A Christchurch woman fed up with living next door to an overgrown property has been told it will finally be dealt with.

Maree Ross, living in Avondale, Christchurch, has tried for more than 18 months to get some action on the mess that she believes is a fire risk, attracts flies and vermin and is affecting her physical and mental health.

Finally, after 18 months, the city council has helped to remedy the problem by contacting the property owner who will clear the site.

The property is next to Woolley St Kidsfirst kindergarten which is also concerned about the fire risk.

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Ross was visited by a city council staff member on Thursday. He told her the section is not a health nuisance.

City council spokeswoman Claire Le Grice said the maintenance responsibilities for private property sit with the property owner, unless it poses a safety risk.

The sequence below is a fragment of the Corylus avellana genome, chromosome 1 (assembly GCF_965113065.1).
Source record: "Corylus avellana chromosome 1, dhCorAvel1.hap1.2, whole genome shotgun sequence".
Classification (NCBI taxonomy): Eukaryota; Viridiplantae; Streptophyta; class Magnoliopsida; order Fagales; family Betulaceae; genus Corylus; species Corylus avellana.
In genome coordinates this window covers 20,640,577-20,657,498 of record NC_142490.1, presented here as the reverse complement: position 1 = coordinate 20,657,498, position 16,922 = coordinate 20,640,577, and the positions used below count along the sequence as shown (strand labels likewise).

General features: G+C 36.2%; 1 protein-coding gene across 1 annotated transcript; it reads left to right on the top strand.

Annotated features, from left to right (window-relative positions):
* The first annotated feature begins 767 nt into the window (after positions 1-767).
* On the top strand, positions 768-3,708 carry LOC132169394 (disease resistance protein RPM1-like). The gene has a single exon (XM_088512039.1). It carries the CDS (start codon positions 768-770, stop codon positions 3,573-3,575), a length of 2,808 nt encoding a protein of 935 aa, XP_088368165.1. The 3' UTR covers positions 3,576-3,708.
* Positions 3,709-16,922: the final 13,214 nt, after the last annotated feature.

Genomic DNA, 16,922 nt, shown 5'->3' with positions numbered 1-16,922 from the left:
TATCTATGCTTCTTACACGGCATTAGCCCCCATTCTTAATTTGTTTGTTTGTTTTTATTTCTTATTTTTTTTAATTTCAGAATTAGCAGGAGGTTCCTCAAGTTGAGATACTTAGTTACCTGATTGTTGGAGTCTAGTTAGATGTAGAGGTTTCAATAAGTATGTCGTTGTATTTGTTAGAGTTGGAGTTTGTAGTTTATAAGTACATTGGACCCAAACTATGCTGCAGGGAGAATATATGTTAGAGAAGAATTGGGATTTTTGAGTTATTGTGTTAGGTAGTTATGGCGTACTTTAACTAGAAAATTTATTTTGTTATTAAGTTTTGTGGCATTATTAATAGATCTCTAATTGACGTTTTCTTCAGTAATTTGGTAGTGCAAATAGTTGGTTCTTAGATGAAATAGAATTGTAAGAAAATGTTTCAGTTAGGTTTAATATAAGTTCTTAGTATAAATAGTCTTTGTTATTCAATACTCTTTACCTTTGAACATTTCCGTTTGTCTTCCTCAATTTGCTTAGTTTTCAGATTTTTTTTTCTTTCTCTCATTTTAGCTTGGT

"The council may issue a notice requiring an occupier to trim or remove vegetation where it is likely to become a source of danger in the event of a fire; or it causes an obstruction by encroaching onto footpaths, cycleways or roads.

City council head of regulatory compliance Tracey Weston told the Pegasus Post on Monday that as the vegetation was still green in colour, it was not an "immediate risk" of fire.

A picture of what the Woolley St site use to look like and a concerned neighbour, Maree Ross, at the site now. Photos / Christchurch Star
A picture of what the Woolley St site use to look like and a concerned neighbour, Maree Ross, at the site now. Photos / Christchurch Star

She said the property owner had "assured staff" he will clear the site this week.

"The site will be revisited early in the new year and if the vegetation has not been cleared by then it will be reassessed as to whether it's a potential fire hazard," she said.

The city council placed fire restrictions on the city on Saturday.

"Long, dry grass can cause fires to spread quickly so it is important at this time of year that people keep any grass around their property trimmed,'' said Richard Neale, compliance and investigations team leader.

Ross said the empty section was purchased after the earthquakes.

Nothing has been done to maintain the site since.